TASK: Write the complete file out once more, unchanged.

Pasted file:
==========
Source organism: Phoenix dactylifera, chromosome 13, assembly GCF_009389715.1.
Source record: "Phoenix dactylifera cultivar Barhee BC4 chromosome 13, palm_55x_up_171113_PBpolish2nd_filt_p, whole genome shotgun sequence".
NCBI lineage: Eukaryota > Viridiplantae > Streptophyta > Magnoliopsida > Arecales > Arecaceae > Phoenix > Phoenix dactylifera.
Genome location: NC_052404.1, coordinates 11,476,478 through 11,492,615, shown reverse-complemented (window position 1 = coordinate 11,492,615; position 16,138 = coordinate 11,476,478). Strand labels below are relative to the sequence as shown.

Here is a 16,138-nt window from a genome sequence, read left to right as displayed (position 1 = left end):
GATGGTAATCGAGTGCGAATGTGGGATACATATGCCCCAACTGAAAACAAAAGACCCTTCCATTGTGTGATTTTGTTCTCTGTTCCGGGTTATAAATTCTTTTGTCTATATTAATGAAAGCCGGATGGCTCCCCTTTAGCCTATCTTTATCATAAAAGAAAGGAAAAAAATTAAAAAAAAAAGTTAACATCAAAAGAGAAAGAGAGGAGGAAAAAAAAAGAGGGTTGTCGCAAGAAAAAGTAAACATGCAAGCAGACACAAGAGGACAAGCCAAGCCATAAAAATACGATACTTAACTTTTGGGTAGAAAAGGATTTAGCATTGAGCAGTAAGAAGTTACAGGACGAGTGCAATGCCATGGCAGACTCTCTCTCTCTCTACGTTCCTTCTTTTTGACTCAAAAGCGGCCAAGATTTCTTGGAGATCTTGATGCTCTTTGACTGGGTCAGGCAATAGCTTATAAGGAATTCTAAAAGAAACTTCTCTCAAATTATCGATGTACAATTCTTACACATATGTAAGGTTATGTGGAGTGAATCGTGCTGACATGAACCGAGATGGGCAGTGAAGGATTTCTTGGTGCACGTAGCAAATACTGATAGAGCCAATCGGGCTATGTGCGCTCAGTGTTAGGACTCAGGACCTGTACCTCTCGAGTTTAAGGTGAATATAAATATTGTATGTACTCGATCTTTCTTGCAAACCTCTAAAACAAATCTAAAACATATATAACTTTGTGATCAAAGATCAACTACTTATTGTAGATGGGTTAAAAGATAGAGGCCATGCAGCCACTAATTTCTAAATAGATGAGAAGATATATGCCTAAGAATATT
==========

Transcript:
Source organism: Phoenix dactylifera, chromosome 13, assembly GCF_009389715.1.
Source record: "Phoenix dactylifera cultivar Barhee BC4 chromosome 13, palm_55x_up_171113_PBpolish2nd_filt_p, whole genome shotgun sequence".
NCBI lineage: Eukaryota > Viridiplantae > Streptophyta > Magnoliopsida > Arecales > Arecaceae > Phoenix > Phoenix dactylifera.
Genome location: NC_052404.1, coordinates 11,476,478 through 11,492,615, shown reverse-complemented (window position 1 = coordinate 11,492,615; position 16,138 = coordinate 11,476,478). Strand labels below are relative to the sequence as shown.

Here is a 16,138-nt window from a genome sequence, read left to right as displayed (position 1 = left end):
GATGGTAATCGAGTGCGAATGTGGGATACATATGCCCCAACTGAAAACAAAAGACCCTTCCATTGTGTGATTTTGTTCTCTGTTCCGGGTTATAAATTCTTTTGTCTATATTAATGAAAGCCGGATGGCTCCCCTTTAGCCTATCTTTATCATAAAAGAAAGGAAAAAAATTAAAAAAAAAAGTTAACATCAAAAGAGAAAGAGAGGAGGAAAAAAAAAGAGGGTTGTCGCAAGAAAAAGTAAACATGCAAGCAGACACAAGAGGACAAGCCAAGCCATAAAAATACGATACTTAACTTTTGGGTAGAAAAGGATTTAGCATTGAGCAGTAAGAAGTTACAGGACGAGTGCAATGCCATGGCAGACTCTCTCTCTCTCTACGTTCCTTCTTTTTGACTCAAAAGCGGCCAAGATTTCTTGGAGATCTTGATGCTCTTTGACTGGGTCAGGCAATAGCTTATAAGGAATTCTAAAAGAAACTTCTCTCAAATTATCGATGTACAATTCTTACACATATGTAAGGTTATGTGGAGTGAATCGTGCTGACATGAACCGAGATGGGCAGTGAAGGATTTCTTGGTGCACGTAGCAAATACTGATAGAGCCAATCGGGCTATGTGCGCTCAGTGTTAGGACTCAGGACCTGTACCTCTCGAGTTTAAGGTGAATATAAATATTGTATGTACTCGATCTTTCTTGCAAACCTCTAAAACAAATCTAAAACATATATAACTTTGTGATCAAAGATCAACTACTTATTGTAGATGGGTTAAAAGATAGAGGCCATGCAGCCACTAATTTCTAAATAGATGAGAAGATATATGCCTAAGAATATT